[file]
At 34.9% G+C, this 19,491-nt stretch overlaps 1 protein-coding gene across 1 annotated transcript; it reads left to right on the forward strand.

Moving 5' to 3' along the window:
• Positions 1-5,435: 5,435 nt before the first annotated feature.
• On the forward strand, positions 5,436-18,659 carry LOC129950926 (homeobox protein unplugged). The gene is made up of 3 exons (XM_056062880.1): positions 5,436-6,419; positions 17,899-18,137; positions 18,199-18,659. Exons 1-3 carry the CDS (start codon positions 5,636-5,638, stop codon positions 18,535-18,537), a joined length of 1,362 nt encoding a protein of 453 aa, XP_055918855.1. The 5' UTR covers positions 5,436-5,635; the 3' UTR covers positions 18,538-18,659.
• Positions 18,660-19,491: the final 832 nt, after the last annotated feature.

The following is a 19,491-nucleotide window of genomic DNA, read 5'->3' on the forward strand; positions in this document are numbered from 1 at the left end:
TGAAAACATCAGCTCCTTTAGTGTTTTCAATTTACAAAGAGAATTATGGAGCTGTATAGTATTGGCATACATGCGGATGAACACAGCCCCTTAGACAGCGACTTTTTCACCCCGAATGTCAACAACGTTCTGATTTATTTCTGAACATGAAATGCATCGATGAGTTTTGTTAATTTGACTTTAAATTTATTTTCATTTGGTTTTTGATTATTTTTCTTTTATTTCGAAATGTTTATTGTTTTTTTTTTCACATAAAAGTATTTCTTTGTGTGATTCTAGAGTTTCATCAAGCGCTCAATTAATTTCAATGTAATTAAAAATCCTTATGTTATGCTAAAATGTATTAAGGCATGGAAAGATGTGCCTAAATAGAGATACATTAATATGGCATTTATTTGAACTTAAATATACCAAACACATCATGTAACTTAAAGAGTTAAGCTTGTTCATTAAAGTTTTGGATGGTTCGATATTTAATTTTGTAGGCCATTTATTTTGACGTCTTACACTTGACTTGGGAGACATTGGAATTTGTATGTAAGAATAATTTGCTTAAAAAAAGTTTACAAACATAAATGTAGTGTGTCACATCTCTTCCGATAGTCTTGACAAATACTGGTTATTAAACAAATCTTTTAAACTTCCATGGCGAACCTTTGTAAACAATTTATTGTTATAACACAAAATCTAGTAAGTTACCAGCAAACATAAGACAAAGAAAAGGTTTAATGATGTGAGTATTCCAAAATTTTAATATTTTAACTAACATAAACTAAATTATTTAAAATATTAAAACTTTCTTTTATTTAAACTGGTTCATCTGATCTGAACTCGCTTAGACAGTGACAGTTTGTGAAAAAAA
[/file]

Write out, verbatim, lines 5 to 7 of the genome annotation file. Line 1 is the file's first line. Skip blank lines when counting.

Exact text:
• Positions 18,660-19,491: the final 832 nt, after the last annotated feature.

The following is a 19,491-nucleotide window of genomic DNA, read 5'->3' on the forward strand; positions in this document are numbered from 1 at the left end:
TGAAAACATCAGCTCCTTTAGTGTTTTCAATTTACAAAGAGAATTATGGAGCTGTATAGTATTGGCATACATGCGGATGAACACAGCCCCTTAGACAGCGACTTTTTCACCCCGAATGTCAACAACGTTCTGATTTATTTCTGAACATGAAATGCATCGATGAGTTTTGTTAATTTGACTTTAAATTTATTTTCATTTGGTTTTTGATTATTTTTCTTTTATTTCGAAATGTTTATTGTTTTTTTTTTCACATAAAAGTATTTCTTTGTGTGATTCTAGAGTTTCATCAAGCGCTCAATTAATTTCAATGTAATTAAAAATCCTTATGTTATGCTAAAATGTATTAAGGCATGGAAAGATGTGCCTAAATAGAGATACATTAATATGGCATTTATTTGAACTTAAATATACCAAACACATCATGTAACTTAAAGAGTTAAGCTTGTTCATTAAAGTTTTGGATGGTTCGATATTTAATTTTGTAGGCCATTTATTTTGACGTCTTACACTTGACTTGGGAGACATTGGAATTTGTATGTAAGAATAATTTGCTTAAAAAAAGTTTACAAACATAAATGTAGTGTGTCACATCTCTTCCGATAGTCTTGACAAATACTGGTTATTAAACAAATCTTTTAAACTTCCATGGCGAACCTTTGTAAACAATTTATTGTTATAACACAAAATCTAGTAAGTTACCAGCAAACATAAGACAAAGAAAAGGTTTAATGATGTGAGTATTCCAAAATTTTAATATTTTAACTAACATAAACTAAATTATTTAAAATATTAAAACTTTCTTTTATTTAAACTGGTTCATCTGATCTGAACTCGCTTAGACAGTGACAGTTTGTGAAAAAAA